The aftermarket has been battling this issue for many years. Many products are well-designed and should not adversely affect the performance, drivability, or reliability of a vehicle, but many poorly designed and manufactured parts may indeed have an adverse affect. It is hoped that a "cause and affect" relationship would exist when making a warranty claim determination. For example, the installation of an aftermarket muffler should not have an impact on a warranty claim for trouble with the windshield wipers! However, a broken exhaust hanger or leaking gasket might point to the aftermarket muffler as the source of the trouble.
Do not rely on advertising claims made by a company that states that their part will not impact a warranty - how would they possibly know how your local dealer will address YOUR warranty claim?
Another important consideration is to check your new car warranty for specific exclusions that might apply to your model. For example, for many years Mazda has expressly prohibited the usage of synthetic oil in the rotary engine. If the warranty expressly prohibits the installation or use of a specific product, consider yourself warned and proceed at your own risk!
Important Note: Emission laws vary from state-to-state and are constantly changing. We suggest you contact your local and state authorities for laws and requirements for your specific application. Use this guide as reference only.
Exhaust Sound Level Compliance
Does my exhaust system comply with the law?
All Racing Beat "cat-back" exhaust systems and/or replacement mufflers intended for street use are designed to comply with the California imposed 95-db limit under Society of Automotive Engineers (SAE) test procedure J1169.
However, the addition of performance catalytic converters, headers, presilencers, etc... may impact the sound level of the exhaust system and should be taken into consideration when evaluating the sound levels and tonal quality of a specific exhaust system.
What do I do if I've received a ticket for a "modified exhaust" in California?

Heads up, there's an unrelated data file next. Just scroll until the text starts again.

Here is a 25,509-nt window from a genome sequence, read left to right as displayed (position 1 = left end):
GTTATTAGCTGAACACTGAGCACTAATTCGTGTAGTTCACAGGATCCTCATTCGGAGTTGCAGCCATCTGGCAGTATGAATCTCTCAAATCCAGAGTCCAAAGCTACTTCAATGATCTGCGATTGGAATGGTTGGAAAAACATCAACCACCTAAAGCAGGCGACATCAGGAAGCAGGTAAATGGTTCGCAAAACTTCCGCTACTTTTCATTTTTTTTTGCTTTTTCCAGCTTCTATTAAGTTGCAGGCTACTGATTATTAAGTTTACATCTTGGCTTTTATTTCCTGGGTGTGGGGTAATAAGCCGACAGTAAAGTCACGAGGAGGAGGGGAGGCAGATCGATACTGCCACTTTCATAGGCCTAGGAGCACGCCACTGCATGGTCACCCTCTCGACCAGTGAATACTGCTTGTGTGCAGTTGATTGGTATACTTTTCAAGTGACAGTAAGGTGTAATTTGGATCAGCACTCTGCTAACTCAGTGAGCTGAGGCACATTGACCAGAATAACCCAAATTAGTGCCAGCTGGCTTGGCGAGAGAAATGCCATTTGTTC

Thanks to a SEMA-sponsored law, California automobile hobbyists are now better equipped to fight unfair exhaust noise citations issued by state law enforcement officers. Legislation signed into law in 2002 provides for a statewide exhaust noise testing program that will allow motorists to prove they comply with state noise standards.
The law requires smog check stations that provide referee functions to perform the test. These Referee Stations will issue certificates of compliance for vehicles when tests of their exhaust systems demonstrate that they emit no more than 95-decibels, under Society of Automotive Engineers (SAE) test procedure J1169. Only those vehicles that have received a citation for an exhaust noise violation will be permitted to submit their vehicle for the test. Contact a Referee Station to schedule an appointment.
The law also allows courts to dismiss citations for exhaust systems that have been tested and for which a certificate of compliance has been issued. Fees charged to motorists for the certificates of compliance will pay for the testing program.
"The law forces compliance with an objectively measured standard in a fair and predictable test. Through this procedure, motorists who drive vehicles legally equipped with modified exhaust systems can confirm that they comply with California's exhaust noise standards," said SEMA Director of Government Affairs Steve McDonald. "For years, the enforcement policy used by police officers deemed nearly all exhaust system modifications illegal, even where the noise levels were not excessive or unusual. That policy left exhaust system manufacturers, dealers and their customers without recourse."
In 2001 a prior SEMA-sponsored bill was signed into law that compelled law enforcement officials to tie exhaust system noise citations to the 95-decibel limit and to make clear that aftermarket modified exhaust systems are legal if they comply with the standard. However, exhaust noise citations were still primarily prosecuted solely based on the officer's subjective judgment. This newer law should go far toward improving motorists' odds of beating the ticket in court.
"Motorists who modify their vehicles for durability, appearance and performance prefer aftermarket exhaust systems," McDonald added. "By establishing this evenhanded testing process, this law will serve to benefit consumers who favor these state-of-the-art products, the aftermarket industry which markets them and even police officers who are charged with enforcing the law."
Important Note: Exhaust sound level laws vary from state-to-state and are constantly changing. We suggest you contact your local and state authorities for laws and requirements for your specific application. Use this guide as reference only.